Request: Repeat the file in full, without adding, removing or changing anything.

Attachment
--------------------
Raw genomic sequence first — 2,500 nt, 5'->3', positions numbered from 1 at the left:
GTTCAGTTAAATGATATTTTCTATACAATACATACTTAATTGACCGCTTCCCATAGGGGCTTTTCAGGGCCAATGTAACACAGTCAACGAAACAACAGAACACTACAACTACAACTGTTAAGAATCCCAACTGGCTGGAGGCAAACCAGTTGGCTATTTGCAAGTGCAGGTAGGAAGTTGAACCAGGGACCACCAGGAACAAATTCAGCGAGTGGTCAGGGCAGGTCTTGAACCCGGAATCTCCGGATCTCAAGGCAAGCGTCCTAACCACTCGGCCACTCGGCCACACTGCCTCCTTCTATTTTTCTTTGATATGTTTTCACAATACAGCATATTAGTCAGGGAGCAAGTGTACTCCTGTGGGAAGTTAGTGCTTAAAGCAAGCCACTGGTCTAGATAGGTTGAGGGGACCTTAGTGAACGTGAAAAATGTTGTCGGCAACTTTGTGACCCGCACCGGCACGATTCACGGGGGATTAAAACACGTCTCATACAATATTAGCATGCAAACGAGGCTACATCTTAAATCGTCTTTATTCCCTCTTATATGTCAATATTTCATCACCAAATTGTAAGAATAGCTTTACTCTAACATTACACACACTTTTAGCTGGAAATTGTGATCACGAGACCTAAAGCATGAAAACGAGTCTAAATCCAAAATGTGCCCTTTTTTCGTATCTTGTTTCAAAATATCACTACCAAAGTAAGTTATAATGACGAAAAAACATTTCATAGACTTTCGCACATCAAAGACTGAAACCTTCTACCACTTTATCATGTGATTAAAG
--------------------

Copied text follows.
Raw genomic sequence first — 2,500 nt, 5'->3', positions numbered from 1 at the left:
GTTCAGTTAAATGATATTTTCTATACAATACATACTTAATTGACCGCTTCCCATAGGGGCTTTTCAGGGCCAATGTAACACAGTCAACGAAACAACAGAACACTACAACTACAACTGTTAAGAATCCCAACTGGCTGGAGGCAAACCAGTTGGCTATTTGCAAGTGCAGGTAGGAAGTTGAACCAGGGACCACCAGGAACAAATTCAGCGAGTGGTCAGGGCAGGTCTTGAACCCGGAATCTCCGGATCTCAAGGCAAGCGTCCTAACCACTCGGCCACTCGGCCACACTGCCTCCTTCTATTTTTCTTTGATATGTTTTCACAATACAGCATATTAGTCAGGGAGCAAGTGTACTCCTGTGGGAAGTTAGTGCTTAAAGCAAGCCACTGGTCTAGATAGGTTGAGGGGACCTTAGTGAACGTGAAAAATGTTGTCGGCAACTTTGTGACCCGCACCGGCACGATTCACGGGGGATTAAAACACGTCTCATACAATATTAGCATGCAAACGAGGCTACATCTTAAATCGTCTTTATTCCCTCTTATATGTCAATATTTCATCACCAAATTGTAAGAATAGCTTTACTCTAACATTACACACACTTTTAGCTGGAAATTGTGATCACGAGACCTAAAGCATGAAAACGAGTCTAAATCCAAAATGTGCCCTTTTTTCGTATCTTGTTTCAAAATATCACTACCAAAGTAAGTTATAATGACGAAAAAACATTTCATAGACTTTCGCACATCAAAGACTGAAACCTTCTACCACTTTATCATGTGATTAAAG